Still, the cultural circumstances are rapidly and visibly changing, and our favorite tactics will clearly be less effective for a while, not that they ever worked all that well. They were not, in fact, the most effective tactics possible. Making things cool, making ideas trendy, were simply the tactics that we Viridians happened to be particularly good at. They were things we enjoyed doing. They were an efficient use of our limited talents and resources. They were the sorts of things that a few hundred people can do on the Internet without having to incorporate or buy uniforms.

    The most effective tactics for forcing huge numbers of people to undergo sudden and radical social change are done with bayonets. They're evil tactics, and regrettable, and morally repulsive, but just look at what has happened in two weeks.

    You may notice that although coverage of the Greenhouse Effect has vanished during the crisis, utterly involuntary yet very powerful anti-Greenhouse measures have taken place, to an extent previously unimaginable. The sky was empty of aircraft == those great guzzlers of fossil fuel. Americans, incredibly, are taking trains. No one is buying big cars. Even the ads so loathed by ADBUSTERS were busted off of the television.

    In short order, the USA is very likely to have both Arctic drilling and stiff conservation measures, renewables and maybe even nuclear, along with the kind of across the board belt-tightening that Greens never succeed in promulgating == measures that only rage and terror make worthwhile.

    Furthermore, when the Kyoto carousel rolls around again, the USA will not be balking on the sidelines, the planet's lone prima donna, pretending that free enterprise is more important than global security. Then there's that nuclear nonproliferation treaty that the US Senate didn't care about; that biological warfare thing that was too complex and invasive to enforce; those numerous human rights accords, dozens, that the USA considered too restrictive and obnoxious; those UN dues the USA deliberately refused to pay; the endless fight-picking with Iran, Cuba and China; well, you can name your own.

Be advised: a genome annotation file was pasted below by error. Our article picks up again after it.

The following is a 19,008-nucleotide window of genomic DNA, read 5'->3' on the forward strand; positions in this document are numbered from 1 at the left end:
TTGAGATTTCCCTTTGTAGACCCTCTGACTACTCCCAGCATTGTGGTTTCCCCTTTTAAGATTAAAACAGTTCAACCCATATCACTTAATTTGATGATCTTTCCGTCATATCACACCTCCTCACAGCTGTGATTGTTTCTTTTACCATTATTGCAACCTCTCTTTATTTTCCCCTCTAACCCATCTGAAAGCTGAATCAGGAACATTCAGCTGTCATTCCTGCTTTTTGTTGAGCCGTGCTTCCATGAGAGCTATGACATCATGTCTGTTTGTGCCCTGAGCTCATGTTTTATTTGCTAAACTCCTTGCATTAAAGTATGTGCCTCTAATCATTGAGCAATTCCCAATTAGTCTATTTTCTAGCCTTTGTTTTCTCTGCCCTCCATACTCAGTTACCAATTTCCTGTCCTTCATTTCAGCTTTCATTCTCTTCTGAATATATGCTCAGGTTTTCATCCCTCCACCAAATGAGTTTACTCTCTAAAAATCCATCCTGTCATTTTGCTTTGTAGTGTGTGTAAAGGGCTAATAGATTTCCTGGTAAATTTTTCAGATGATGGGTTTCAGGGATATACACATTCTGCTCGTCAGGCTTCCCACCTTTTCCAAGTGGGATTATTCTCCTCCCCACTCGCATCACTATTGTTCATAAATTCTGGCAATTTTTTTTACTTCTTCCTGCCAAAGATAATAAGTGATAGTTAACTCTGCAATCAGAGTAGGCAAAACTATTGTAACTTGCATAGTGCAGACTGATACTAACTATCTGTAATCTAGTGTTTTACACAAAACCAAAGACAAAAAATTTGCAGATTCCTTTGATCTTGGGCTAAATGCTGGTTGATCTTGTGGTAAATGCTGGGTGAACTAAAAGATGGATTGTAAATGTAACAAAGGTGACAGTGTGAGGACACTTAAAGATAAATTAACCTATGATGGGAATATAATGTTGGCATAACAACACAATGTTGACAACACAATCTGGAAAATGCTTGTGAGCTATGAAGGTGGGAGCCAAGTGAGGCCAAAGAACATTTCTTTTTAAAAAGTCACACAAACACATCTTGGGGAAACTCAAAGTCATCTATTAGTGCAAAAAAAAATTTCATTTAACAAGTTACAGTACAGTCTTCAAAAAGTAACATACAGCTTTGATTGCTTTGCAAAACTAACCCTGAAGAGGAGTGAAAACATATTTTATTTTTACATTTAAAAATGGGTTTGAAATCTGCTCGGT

Unfortunately, we Viridians are not the people to take any kind of effective lead here. We are design advocates, we're not spies, diplomats, cops or firemen, and we are certainly not going to be so fatuous as to become armchair soldiers.

    We're a, not a Furthermore, we Viridians are not even patriotic. Our core concern has nothing to do with nationalities; it's by its very nature global. A hard Greenhouse rain falls on the stockbroker and the mujihadeen alike. We Viridians are one of those slithering, highly dispersed, mobile, multinational, network entities you've been hearing about. Our natural environment, the place for which we were created, is the Internet.

    We Viridians can't and don't exist without the network, but now, we should expect the Net to change. It does that, you know: from military labs, to big science, academia, the dotcom period, it's very ductile. I have never seen such an outburst of black propaganda and psyops on the Net as I have seen in these two weeks. It is a kulturkampf battleground. I expect some Cold War-style heavy manners in a realm that is this troubled with imaginary Qaeda email, huge Microsoft worms, brand-new ECHELON-style terrie-trackers from brand-new agencies, self-appointed hacker vigilantes, and whole swarms of nutcase script-kids. Any serious new hacker-crackdown will pick up those little malefactors by the basketfull.

    The Net looks bad. The status quo ante is not going to cut it. Unless I miss my guess, the Net will be moving away from the flaky amateurism and sordid tragedy-of-the- commons that was its pride and joy, right past that totally imaginary commercial nirvana, and straight into a paramilitarized, ARPANET-friendly, Nervous System of the Coalition phase. We Viridians may be rather squeezed for room and oxygen in there. We may find ourselves asking for your help, in backups, archiving, distribution, web service and so forth. Feel free to volunteer. People of good will need to be uniting to move this medium into a disciplined, serious role as the backbone of a troubled global civil society. If that effort fails, the Net is going to go the way of CB radio. Or worse.